Cheapskate Hall of Fame II
Die-hard renovators will stop at nothing to save a buck—and we think that's terrific. Presenting our second annual roundup of penny-pinching advice from TOH readers
Persuading contractors to work for free? Snagging scrap materials from a school?
You die-hard renovators will stop at nothing to save a buck—and we think that's terrific. Presenting our second annual roundup of penny-pinching advice eight great ideas from TOH readers
"I'd been dreaming of redoing our kitchen with white marble counters for many years. However, the expense put them out of my reach until a miraculous event occurred. My children's school sent home a letter saying they were going to remodel the building's bathrooms. In those bathrooms were stall walls made of 4-by-4-foot slabs of white marble imported from Italy in the 1940s.
"I had marveled at them for almost a decade every time I visited the school. I instantly contacted the person in charge to find out what the school planned to do with the marble. To my surprise, nobody wanted it, so I hired a pro to cut and install the slabs in my kitchen. I now have the countertops I dreamed of, and they have great sentimental value as well!"
"As we finished the final details of the gut renovation of our 1930s stone house, we coveted copper switch plates for lights and electrical outlets. But at $25 or more each, the price tag was way over our budget. So I bought cheap metal switch plates from the big-box store and copper foil sheeting from the crafts store and used spray adhesive to affix the sheeting to the plates. My husband even embossed a beautiful fern design on some of them. They are developing a patina that gets richer every day, and we still have enough foil to make 'copper' plates for the entire neighborhood."
"Our master bath was stuck in a bygone
era, with its almond-colored sinks and ugly beige sponge-painted-style wallpaper. When we finally got around to renovating it, we saved a lot of cash by creating a vanity out of an old beat-up wood buffet that we bought at a consignment store for $65. We painted it, gave it a teak countertop made from leftover flooring, and added two drop-in ceramic sinks to finish it off. It's the crown jewel of our renovation."
"I was renovating my fixer-upper, which was built between 1900 and 1920, and needed a countertop for a new peninsula in the kitchen. As we demolished interior walls, we found many intact 2x4s made of pine and realized these could be made into a counter easily. After removing all the lath nails, I drilled some holes through them, inserted threaded rods, and glued them together, using wood filler to make repairs where needed."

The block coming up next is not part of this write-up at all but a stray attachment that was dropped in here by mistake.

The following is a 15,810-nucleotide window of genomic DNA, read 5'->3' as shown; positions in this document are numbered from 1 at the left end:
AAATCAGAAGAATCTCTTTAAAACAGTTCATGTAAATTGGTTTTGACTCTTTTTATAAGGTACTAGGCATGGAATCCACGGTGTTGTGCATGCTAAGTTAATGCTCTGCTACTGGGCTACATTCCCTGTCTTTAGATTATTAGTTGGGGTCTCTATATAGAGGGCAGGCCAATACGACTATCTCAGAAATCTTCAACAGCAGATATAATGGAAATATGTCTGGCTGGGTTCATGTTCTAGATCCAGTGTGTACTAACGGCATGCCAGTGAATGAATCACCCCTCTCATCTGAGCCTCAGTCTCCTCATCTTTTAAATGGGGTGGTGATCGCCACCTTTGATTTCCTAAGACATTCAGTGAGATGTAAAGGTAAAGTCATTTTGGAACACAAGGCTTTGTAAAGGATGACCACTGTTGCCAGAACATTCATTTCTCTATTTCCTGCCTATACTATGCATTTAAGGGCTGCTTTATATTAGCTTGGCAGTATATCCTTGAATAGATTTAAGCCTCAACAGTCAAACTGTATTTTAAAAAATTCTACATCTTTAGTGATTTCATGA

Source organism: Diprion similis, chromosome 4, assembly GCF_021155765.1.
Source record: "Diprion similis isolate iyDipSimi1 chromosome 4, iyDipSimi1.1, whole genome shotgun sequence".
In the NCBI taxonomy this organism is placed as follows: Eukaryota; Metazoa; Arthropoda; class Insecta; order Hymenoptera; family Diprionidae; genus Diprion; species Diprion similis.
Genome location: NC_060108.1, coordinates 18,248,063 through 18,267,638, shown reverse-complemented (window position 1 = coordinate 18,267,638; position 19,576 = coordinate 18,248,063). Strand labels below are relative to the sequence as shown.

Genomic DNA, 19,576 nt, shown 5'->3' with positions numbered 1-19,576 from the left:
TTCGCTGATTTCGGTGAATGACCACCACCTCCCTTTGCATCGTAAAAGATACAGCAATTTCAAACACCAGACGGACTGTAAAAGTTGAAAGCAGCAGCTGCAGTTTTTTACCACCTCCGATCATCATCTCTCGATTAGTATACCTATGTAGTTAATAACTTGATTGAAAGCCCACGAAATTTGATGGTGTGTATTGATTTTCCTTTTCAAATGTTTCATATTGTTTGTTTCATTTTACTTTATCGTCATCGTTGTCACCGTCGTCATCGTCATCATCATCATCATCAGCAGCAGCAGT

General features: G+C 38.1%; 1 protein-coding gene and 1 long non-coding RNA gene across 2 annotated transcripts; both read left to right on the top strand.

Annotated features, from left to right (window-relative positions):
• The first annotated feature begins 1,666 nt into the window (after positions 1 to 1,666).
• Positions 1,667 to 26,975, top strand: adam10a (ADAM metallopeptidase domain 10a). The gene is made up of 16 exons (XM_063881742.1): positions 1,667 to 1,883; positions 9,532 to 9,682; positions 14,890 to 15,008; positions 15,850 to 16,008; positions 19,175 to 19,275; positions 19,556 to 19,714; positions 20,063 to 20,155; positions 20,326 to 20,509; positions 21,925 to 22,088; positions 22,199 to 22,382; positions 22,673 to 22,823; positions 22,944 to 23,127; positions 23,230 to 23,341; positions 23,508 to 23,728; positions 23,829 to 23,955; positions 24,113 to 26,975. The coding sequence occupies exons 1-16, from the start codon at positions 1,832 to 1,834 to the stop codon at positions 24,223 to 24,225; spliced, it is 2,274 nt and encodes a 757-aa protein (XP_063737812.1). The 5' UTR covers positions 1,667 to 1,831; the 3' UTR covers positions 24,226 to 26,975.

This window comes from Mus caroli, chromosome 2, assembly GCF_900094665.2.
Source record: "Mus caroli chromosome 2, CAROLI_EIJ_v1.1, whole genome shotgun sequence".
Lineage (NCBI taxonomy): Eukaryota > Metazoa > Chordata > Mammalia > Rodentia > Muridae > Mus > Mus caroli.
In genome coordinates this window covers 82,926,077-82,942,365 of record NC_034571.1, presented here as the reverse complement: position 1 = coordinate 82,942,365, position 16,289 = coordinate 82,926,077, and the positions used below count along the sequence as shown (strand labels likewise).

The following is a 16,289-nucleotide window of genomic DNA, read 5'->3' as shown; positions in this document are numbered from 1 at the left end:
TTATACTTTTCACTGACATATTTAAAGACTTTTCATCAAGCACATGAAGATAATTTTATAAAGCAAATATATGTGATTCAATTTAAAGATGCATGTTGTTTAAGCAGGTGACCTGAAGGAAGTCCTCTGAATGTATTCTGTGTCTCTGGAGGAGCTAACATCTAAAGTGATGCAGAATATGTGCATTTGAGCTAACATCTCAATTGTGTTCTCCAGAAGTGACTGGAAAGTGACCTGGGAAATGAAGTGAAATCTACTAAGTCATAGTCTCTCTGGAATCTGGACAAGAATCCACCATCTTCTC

"When we moved into our house there were so many trees and shrubs in our yard that it was hard to see our home from the street. After renovating the interior, there was not much money left in our budget to tackle the outside. So we contacted a landscape designer and told him he could have just about any tree or shrub on our property that he wanted in exchange for removing them himself.
"He brought in his crew and they dug up many of the problem trees, which he planted at other clients' homes. As an act of goodwill, he even removed some dead and dying vegetation for us. Then he filled in all the holes and graded our yard with fresh topsoil—all at no cost to us. After we gave our house a fresh coat of paint and added some new plantings in the yard, we turned our eyesore into a gem."
"When we bought our 1976 ranch house in 2005, the previous owner left us many partly used gallons of paint. I had promised my sons I'd paint their rooms, and my 8-year-old was saving up to buy the color he liked. He really wanted to get a new toy with his money but didn't have enough cash left over to buy paint as well.
"That gave me an idea. I mixed up different colors of the leftover paint—peach, burnt orange, browns, blues—and came out with a mocha shade that my son loves. The color nicely sets off the train memorabilia he collects, and it only cost me a couple of bucks for a roller pan."
"We desperately needed new counters for our kitchen renovation, but we couldn't decide what material to use, plus we were put off by the cost. So as a 'temporary' solution we installed some pieces of maple plywood. We liked the way they looked so much that we decided to keep them. We spent a total of $200 for plywood, strip maple to cover the edges, and a couple of cans of clear-coat polyurethane finish—and we get loads of compliments on them."
"Instead of buying trim to frame doorways and windows, my husband and I use 3-inch-by-8-foot furring strips. They're inexpensive and come in bundles of six at the home center. The strips can be left as is for a simple, clean look, or you can use a router to create more decorative profiles. So far we've used them for a window, doorways, and baseboards in our foyer and living room. They give us a look that's a little different and unexpected."